The twin brother of pride is a sense of false security. This bogus belief that everything is all right covers the Bride of Christ like a gown. It masquerades itself as fearless and powerful, but the threads that actually hold this gown together are vulnerable, weak, and rotten. This is not an if the gown will unravel, but when, leaving the Bride even more exposed to the clever plan of her deadly enemy.
The poison’s effects have produced a startling numbness to the hazards lurking in the shadows. Satan has convinced the church (that’s you and me by the way) that she is incredible, invincible, and indispensable. He has taken these attributes bestowed by her Bridegroom and mingled it with the insanity of independence and she has swallowed the lie hook, line, and sinker. The deceiver, by design, left out the key “in” word—in Christ. Everything she is results from her identity “in Christ” not her importance to Christ. By the way, this latter belief is insanity.
Allow me to take a snapshot from the life of King Saul. He was the anointed one of Israel—her king. God had chosen him, set him on the throne, and surrounded him with everything he would need to be successful. God’s one requirement for Saul was obedience. This was Saul’s key to success. Yet his actions proved he thought he was far more important than he really was. He was not incredible, invincible, or even indispensable apart from God.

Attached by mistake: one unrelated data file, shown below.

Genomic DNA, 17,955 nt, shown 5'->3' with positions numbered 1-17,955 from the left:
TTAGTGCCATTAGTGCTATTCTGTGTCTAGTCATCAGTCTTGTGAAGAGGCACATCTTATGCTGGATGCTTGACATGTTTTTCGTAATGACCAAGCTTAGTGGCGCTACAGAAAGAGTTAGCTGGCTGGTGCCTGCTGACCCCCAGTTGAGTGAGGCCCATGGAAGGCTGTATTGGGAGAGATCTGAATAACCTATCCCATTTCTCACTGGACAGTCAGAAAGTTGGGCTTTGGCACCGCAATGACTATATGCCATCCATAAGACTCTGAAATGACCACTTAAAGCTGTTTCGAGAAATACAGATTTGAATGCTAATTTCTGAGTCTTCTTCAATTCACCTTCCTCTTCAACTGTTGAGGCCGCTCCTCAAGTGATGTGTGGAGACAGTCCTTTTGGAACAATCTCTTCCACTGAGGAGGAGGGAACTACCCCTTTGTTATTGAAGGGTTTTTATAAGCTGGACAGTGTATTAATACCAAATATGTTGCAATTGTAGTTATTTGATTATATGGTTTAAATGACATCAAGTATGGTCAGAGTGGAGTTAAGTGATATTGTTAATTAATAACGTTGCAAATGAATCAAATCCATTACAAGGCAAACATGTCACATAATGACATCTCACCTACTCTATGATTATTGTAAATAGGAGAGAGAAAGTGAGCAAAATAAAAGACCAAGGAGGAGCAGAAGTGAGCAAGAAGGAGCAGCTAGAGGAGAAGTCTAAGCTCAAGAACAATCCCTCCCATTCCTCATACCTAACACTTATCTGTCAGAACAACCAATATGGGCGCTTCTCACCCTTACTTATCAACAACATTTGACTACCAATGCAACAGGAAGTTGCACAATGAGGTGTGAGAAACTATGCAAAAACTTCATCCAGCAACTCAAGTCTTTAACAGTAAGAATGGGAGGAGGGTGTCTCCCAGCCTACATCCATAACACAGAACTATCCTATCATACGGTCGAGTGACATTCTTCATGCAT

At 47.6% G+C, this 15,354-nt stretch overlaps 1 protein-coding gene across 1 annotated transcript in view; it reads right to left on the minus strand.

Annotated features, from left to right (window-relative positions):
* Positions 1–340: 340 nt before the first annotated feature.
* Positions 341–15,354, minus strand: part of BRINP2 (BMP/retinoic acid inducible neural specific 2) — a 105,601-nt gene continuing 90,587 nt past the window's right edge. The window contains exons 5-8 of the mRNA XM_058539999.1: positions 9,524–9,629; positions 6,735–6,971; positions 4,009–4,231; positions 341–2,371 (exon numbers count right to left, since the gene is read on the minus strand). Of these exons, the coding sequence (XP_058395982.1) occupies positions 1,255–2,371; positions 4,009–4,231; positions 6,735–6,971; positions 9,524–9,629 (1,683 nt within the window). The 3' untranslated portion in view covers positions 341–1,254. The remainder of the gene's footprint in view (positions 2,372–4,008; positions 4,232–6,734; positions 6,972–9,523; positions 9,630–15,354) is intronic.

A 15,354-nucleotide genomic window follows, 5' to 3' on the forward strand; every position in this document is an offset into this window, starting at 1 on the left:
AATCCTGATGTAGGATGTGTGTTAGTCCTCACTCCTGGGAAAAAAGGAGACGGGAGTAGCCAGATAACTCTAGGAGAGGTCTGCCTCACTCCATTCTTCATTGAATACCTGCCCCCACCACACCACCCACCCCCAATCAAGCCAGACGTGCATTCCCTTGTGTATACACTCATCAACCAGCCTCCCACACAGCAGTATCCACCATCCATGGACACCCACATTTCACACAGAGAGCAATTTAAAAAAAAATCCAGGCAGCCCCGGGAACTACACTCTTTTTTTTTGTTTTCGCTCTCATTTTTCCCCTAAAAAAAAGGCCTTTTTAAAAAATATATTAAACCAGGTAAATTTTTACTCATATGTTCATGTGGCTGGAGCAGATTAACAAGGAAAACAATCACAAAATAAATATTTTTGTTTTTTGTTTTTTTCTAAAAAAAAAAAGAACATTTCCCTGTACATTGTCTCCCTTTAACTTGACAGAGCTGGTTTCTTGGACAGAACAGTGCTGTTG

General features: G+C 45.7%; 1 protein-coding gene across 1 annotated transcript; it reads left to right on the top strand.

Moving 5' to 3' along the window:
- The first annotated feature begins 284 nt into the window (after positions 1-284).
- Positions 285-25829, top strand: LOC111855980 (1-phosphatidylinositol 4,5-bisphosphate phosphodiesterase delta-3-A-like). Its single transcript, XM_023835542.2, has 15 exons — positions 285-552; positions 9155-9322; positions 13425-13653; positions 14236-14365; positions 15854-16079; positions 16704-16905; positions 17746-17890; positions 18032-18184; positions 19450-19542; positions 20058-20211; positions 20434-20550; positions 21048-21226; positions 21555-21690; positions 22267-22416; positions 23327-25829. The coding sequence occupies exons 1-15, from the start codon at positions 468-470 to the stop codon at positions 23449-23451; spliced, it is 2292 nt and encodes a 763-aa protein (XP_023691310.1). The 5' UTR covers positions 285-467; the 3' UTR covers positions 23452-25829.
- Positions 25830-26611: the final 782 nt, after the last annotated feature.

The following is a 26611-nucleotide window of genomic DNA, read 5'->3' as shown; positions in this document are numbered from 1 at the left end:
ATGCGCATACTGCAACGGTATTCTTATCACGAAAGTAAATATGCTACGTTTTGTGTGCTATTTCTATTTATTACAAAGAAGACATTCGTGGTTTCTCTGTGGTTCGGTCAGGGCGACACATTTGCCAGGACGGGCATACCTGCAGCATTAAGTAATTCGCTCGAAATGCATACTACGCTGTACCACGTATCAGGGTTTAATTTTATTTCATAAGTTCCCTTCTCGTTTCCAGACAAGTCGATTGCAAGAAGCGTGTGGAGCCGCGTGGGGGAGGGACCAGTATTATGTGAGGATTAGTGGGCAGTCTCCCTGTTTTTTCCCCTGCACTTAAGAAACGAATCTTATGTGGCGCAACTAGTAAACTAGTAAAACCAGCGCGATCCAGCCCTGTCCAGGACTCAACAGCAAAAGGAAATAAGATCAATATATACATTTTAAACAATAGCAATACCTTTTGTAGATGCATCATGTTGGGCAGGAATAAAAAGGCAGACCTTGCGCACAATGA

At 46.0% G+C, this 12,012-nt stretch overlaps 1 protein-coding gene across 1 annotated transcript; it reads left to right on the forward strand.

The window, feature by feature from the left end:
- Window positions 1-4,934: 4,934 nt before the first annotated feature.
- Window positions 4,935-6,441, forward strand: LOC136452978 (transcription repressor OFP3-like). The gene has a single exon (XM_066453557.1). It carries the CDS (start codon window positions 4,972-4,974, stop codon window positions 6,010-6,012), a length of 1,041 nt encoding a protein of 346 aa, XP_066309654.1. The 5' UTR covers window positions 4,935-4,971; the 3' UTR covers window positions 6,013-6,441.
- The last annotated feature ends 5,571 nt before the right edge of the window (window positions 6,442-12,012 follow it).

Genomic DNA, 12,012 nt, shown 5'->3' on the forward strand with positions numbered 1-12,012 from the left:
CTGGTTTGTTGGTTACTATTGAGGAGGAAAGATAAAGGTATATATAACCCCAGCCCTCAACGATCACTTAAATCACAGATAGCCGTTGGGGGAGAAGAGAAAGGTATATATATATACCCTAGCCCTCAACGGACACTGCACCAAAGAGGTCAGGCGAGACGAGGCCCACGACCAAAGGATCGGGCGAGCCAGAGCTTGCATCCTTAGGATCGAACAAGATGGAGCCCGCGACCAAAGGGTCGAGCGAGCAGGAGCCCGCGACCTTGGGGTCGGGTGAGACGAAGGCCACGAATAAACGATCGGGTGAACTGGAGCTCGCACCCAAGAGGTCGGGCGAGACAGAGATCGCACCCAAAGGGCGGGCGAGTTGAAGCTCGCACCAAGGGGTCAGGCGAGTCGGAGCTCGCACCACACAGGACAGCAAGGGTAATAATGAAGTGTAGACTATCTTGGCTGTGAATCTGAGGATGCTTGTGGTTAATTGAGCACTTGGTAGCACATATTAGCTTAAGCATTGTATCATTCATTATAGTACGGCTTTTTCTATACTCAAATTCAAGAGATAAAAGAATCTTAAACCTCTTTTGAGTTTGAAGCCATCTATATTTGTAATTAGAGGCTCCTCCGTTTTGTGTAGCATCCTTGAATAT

This Kodak moment, found in 1 Samuel 26, finds Saul in hot pursuit of the man he perceived to be his mortal enemy—David (who just happened to be his most loyal warrior, but the witch’s apple will make you do crazy things—right?). Saul is stretched out, fast asleep, dreaming of good wine and lamb kabobs, encircled by his most trusted warriors. The army of Israel—his protective covering (his gown)—is also napping all around him. This sense of false security, along with the absence of God’s protective hand, had lulled everyone into a deep sleep.
But…his perceived enemy is not asleep and has carefully taken a position where he can see everything. At the opportune moment, David, in a bold move, walks down the hill, into the camp, and takes the symbols of Saul’s power and life—his spear and water jug. He tucks them under his arm and audaciously returns to his strategic position on the hill and no one even knows it.
False security is toxic. It makes us believe we are much more than we really are. The enemy has strolled into the center of our camp and brazenly stolen our most precious symbols—our spear (authority) and our water jug (life in the Spirit) and left us with a covering of dust, fallen from where he used our bridal gown for a door mat.